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     In good times and bad, businesses and consumers often find themselves unable to pay their monthly credit card and other debts. There are many different ways to consolidate or renegotiate these debts outside of bankruptcy. First, there are nonprofit creditcounseling and debt repayment services. The TV and radio airwaves are full of ads for these agencies. They promise to lift the beleaguered debtor out of his morass of unpayable debt, andback into a productive life. Another method is for the debtor to negotiate directly with his creditors and try to consolidate or restructurehis debts. Finally, a debtor may wish to employ a licensed attorney to assist him in debt consolidation. There are advantages and disadvantages of each of these approaches, depending on the debtor's particular financial situation.

Counseling Agencies

     These agencies will meet with the debtor in a personal session to go over his income, expenses, assets and liabilities, and try to work out a repayment plan. These agencies often act like an Counseling Agenciesout-of-court Chapter 13 trustee. Many will advise the debtor to go into default on his payments, and stop paying his creditors directly. They will offer to negotiate with each of the debtor's creditors directly, to try to secure a lower interest rate, a principal discount, and/or a lower monthly payment. Then, once the agreements are made, the debtor will make one monthly payment to the agency, which is then distributed to the creditors on a pro rata basis each month. The agency is paid by receiving a "cut" of the debtor's monthly payment, usually somewhere between 5-15%. This is somewhat similar to the percentage received by the Chapter 13 trustee, which is generally between 4-10%. Also, the debtor is often required to pay an upfront sign-up or administrative fee.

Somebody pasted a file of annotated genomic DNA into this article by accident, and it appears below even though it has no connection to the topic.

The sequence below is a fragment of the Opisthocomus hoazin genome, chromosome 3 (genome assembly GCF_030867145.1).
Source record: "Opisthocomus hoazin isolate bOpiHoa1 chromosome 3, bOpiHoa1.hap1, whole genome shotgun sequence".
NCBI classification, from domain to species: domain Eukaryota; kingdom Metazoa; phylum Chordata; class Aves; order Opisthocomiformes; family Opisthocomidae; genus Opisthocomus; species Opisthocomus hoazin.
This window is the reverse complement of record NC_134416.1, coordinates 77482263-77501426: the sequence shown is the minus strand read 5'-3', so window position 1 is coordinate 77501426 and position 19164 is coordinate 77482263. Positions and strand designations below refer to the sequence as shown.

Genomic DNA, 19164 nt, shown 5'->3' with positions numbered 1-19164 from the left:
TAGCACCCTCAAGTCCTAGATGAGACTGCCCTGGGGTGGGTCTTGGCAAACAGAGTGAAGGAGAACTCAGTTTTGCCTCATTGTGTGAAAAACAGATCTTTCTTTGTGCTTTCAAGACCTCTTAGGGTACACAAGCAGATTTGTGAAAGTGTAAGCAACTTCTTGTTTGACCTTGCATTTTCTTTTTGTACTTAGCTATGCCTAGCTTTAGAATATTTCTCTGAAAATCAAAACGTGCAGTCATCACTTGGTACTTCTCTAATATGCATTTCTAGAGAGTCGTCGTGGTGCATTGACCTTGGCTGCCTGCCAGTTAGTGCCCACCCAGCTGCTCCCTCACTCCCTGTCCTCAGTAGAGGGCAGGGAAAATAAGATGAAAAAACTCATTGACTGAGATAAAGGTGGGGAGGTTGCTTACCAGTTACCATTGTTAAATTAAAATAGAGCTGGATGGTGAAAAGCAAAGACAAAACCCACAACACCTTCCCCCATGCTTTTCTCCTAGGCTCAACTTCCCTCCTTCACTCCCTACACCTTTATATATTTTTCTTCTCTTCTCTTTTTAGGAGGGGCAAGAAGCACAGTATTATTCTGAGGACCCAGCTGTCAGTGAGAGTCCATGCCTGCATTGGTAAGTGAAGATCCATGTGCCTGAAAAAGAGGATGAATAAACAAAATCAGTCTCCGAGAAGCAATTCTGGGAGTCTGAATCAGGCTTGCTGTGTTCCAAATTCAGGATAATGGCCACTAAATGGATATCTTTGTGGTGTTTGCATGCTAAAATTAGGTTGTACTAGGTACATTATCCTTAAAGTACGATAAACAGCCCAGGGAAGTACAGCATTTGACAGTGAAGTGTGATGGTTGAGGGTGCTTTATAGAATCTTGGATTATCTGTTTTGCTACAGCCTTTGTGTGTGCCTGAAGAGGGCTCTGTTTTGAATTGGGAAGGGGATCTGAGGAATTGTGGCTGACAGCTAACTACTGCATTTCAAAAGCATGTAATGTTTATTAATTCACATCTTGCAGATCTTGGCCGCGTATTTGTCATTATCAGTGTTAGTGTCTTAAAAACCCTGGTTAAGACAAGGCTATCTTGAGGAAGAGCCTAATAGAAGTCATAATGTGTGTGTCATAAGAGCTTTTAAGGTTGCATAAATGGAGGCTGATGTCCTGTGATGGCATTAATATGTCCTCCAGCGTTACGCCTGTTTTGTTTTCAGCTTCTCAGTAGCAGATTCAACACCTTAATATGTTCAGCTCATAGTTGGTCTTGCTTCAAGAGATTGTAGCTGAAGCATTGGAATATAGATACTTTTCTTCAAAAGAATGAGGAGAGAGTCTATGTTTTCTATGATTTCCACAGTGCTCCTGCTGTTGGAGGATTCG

Selection of a Debt Consolidation Agency

     Selection of a reputable credit counseling or debt repayment service is very important to the success of a debt consolidation plan. The agency should be a member of the Association of Independent Consumer Credit Counseling Agencies ("AICCCA"), or the National Federation for Credit Counseling ("NFCC"). These groups attempt to have their members follow professional practices, and keep the cost to the consumer to a minimum. Agencies which charge very large upfront fees, or high monthly service fees, are most likely not members of either group.

Consumer Credit Counseling Service ("CCCS")

     Consumer Credit Counseling Service ("CCCS") has been providing valuable help to consumers for decades, and is highly regarded. Representatives of CCCS have often spoken to bankruptcy attorneys about their service. In a particular case, it may be better for a person to avoid filing bankruptcy and instead go into an out-of-court debt repayment plan. This could be the case where the consumer has just about enough income to meet all of his expenses, and just needs to have the interest rate reduced, for instance, to allow him to do so. Most of these plans provide for full payment of the debt over a maximum 44-month period. The consumer also agrees to incur no new credit card debt during this period.